I imagine it's caused by the fact that each pinpoint is hitting an individual photosite, which is of course limited to recording a single color. An anti-aliasing filter would spread the tiny pinpoint to hit more than a single photosite.

How about a bracketing rotating sensor - just like film halftones in the old days - if anybody still remembers platemaking from film

I predominantly see moire in suits as a wedding photographer, and my fix is to desaturate the area and paint back in the original colour with an adjustment brush. Can be done in seconds with Lightroom.

My most amusing experience with it however was helping another photographer with printing a family portrait. The original file showed no moire, but downsized and printed it did. It took some work to convince him that we had to blur the problem area significantly *before* downsizing... because of course it was being introduced by the resizing algorithm.

Don't you just love film?

[Earl, Carl shoots lots of film...often 240 square inches at a time. [g] --Ed.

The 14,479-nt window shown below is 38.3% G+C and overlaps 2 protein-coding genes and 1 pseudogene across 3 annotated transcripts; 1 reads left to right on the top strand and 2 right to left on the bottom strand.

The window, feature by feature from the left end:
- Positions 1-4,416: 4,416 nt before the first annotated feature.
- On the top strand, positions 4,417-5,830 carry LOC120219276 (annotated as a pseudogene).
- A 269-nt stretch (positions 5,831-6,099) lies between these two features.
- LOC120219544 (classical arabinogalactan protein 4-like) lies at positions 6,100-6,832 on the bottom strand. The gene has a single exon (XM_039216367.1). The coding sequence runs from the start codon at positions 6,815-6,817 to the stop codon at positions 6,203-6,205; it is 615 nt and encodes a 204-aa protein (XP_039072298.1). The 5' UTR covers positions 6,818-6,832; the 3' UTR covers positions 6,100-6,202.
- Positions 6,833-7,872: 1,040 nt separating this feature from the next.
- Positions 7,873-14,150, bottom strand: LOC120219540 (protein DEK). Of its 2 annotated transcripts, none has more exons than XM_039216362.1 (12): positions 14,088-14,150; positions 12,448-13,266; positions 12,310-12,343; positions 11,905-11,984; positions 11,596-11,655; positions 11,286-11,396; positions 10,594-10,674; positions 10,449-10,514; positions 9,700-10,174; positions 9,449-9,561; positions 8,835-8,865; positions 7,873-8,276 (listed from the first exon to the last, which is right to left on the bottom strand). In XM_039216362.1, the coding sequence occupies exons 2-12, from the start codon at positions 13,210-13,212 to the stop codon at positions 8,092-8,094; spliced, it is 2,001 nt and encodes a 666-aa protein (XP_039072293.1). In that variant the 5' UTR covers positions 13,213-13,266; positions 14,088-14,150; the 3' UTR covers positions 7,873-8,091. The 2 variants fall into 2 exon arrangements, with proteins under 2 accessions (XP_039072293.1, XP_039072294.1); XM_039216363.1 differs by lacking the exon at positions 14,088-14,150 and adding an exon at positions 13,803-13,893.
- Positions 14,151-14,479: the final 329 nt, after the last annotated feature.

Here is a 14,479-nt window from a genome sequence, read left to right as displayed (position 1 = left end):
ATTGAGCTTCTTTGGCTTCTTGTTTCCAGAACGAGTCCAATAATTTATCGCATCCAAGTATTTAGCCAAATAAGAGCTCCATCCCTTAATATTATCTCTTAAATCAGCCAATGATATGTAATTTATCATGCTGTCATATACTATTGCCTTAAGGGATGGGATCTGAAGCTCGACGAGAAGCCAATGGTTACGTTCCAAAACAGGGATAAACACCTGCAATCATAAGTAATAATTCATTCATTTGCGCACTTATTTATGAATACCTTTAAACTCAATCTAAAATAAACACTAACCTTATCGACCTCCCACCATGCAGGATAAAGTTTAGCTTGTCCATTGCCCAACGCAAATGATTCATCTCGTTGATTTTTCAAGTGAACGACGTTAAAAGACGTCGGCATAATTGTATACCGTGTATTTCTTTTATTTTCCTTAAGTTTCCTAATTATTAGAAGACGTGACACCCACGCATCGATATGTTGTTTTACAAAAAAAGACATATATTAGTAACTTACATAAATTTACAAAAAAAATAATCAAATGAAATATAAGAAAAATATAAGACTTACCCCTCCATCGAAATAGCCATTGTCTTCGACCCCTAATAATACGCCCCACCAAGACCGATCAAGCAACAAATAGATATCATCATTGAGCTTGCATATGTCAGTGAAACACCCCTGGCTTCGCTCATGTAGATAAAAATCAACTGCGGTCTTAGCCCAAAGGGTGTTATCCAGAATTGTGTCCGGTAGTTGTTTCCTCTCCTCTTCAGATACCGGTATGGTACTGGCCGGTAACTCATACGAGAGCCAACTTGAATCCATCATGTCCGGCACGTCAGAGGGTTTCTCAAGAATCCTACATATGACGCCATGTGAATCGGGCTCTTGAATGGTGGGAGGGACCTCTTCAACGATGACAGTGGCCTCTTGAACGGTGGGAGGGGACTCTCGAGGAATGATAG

As a follow-up, I printed this shot sized down to about 11x14 and was surprised to see the print had less moire than I'd expected. Not at all an acceptable print, but *some* of the nastiness was absorbed by the interpolation and dither. Makes me think that it might be possible, somehow, to retouch away enough of the effect to wind up with an acceptable print.

On film: because of the huge number of subjects I was shooting on the drive-in project, I had to ration the 8x10 and 7x17-inch film, shooting only digital captures unless *both* the theater and its setting were very distinctive. But several theaters got done with film primarily because the exact framing I wanted was clearly going to risk these moire problems.